The User Experience of In-N-Out's Menu

Added on by Bryan Clark.

The secret highlight, the real reason for any great Californian roadtrip is that it’s a chance to indulge in a local delicacy: In-N-Out. There are all kinds of mystery and myth around the company, but I’d like to posit one more great thing about the place: they have the world’s best-designed menu.

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If you’re a new customer, you only have to answer one simple, obvious question:

“How hungry are you?”

All of the menu items are the same: they’re burgers, with different quantities of meat and cheese. That’s it. There’s no mystery to it. If you are new to the In-N-Out experience, there’s no time lost staring at a big menu, and worrying that you’re going to pick a bad menu item.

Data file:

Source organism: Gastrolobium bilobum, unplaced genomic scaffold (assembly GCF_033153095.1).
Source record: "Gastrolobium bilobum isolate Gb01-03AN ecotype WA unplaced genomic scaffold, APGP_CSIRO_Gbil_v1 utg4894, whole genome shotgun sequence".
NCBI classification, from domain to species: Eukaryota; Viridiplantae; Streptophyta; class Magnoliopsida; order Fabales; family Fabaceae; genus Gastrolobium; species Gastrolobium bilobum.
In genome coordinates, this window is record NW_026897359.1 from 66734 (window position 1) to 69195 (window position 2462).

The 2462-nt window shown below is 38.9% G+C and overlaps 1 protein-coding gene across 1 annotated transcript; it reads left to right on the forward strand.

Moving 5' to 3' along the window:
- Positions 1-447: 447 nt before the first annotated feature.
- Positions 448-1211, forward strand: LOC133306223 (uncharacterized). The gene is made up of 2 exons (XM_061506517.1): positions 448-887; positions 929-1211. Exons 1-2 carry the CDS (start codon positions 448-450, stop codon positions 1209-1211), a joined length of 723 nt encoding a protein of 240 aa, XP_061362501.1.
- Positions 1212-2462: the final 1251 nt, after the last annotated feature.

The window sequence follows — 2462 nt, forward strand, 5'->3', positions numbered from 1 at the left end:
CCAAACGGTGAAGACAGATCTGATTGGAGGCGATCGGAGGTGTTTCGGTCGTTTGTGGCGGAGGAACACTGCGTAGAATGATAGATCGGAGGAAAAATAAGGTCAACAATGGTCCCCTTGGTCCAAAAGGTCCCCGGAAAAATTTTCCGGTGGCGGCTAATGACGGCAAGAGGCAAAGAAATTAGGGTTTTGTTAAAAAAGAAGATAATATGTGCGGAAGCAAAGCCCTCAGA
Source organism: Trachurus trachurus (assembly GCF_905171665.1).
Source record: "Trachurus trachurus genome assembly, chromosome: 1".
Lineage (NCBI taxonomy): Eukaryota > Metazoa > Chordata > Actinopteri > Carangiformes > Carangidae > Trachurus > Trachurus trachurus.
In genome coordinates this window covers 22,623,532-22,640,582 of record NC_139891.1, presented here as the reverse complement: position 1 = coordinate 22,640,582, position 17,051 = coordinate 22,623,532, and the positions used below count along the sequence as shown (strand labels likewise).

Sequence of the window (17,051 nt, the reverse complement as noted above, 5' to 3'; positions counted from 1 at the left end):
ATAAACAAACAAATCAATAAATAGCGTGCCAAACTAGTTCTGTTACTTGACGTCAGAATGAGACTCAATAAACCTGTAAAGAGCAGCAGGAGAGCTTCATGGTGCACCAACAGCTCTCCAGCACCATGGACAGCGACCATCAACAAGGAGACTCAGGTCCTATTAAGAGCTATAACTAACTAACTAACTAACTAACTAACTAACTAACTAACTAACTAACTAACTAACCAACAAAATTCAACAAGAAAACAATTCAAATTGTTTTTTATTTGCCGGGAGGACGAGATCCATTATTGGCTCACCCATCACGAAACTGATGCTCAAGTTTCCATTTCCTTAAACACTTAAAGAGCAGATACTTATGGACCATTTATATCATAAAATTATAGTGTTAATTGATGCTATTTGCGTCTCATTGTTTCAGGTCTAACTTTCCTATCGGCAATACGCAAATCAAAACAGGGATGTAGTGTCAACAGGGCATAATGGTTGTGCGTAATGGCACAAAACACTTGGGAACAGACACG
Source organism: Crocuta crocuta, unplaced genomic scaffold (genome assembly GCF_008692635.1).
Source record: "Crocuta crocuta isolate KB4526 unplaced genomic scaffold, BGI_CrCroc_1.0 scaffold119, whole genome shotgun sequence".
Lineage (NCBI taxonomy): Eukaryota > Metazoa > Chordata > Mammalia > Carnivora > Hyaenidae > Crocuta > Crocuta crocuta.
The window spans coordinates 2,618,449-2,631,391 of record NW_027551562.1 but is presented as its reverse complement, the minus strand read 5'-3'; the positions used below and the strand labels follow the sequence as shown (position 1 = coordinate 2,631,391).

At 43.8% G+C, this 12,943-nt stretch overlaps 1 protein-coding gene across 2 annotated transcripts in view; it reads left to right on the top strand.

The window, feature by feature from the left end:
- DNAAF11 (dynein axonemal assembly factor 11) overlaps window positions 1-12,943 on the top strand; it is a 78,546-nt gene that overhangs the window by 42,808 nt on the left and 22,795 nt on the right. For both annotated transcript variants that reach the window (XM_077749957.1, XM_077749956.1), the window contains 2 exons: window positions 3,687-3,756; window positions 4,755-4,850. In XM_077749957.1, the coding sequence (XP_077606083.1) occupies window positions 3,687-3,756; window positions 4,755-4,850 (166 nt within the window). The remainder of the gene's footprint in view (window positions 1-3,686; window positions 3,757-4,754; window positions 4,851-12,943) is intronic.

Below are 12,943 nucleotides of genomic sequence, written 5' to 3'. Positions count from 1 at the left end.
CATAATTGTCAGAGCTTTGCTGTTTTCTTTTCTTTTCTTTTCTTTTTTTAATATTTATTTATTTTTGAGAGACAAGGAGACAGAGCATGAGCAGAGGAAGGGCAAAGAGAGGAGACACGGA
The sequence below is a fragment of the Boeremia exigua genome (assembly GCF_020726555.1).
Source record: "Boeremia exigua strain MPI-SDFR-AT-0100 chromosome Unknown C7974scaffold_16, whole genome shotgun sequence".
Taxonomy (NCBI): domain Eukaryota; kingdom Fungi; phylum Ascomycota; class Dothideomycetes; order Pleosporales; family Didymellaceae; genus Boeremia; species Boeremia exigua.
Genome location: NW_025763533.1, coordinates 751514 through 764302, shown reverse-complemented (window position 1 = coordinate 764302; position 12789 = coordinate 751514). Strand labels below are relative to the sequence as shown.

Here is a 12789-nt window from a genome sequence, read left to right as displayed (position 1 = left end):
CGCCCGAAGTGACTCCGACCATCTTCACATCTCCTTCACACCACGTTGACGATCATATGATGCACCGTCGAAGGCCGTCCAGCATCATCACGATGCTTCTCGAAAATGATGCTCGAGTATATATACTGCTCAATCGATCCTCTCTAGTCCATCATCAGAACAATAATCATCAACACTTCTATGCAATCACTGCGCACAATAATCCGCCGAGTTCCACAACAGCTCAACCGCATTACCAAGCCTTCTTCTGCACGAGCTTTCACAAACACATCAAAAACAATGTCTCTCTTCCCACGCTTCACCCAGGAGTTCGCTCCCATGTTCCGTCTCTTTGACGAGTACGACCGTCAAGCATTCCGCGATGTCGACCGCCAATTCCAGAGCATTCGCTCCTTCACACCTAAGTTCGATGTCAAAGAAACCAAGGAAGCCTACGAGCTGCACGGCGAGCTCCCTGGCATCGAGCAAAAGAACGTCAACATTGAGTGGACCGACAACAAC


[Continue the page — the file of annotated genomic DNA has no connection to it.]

There’s only one menu item. You can’t make a bad choice here.

For “advanced users”, of course, there is the secret menu: the culinary equivalent of a keyboard shortcut, a way to try out varieties on the classic. Add some sauce, order a grilled cheese, get your fries done extra-crispy; it’s all up to you.

But if you’re a new customer, you’ll walk away feeling like you got to try California’s classic burger; you only had one choice to make, and it was easy. You’ve now experienced the tradition of In-N-Out, and it was painless. You feel like you know it well.

For those repeat customers, they feel just a bit clever. And once you find out about the secret menu, you’re that much more inspired to come back.

In-N-Out. Famous for their burgers, (although nothing beats Dick’s Drive In in Seattle!) but also home to the world’s best menu design.

(Image: Flickr)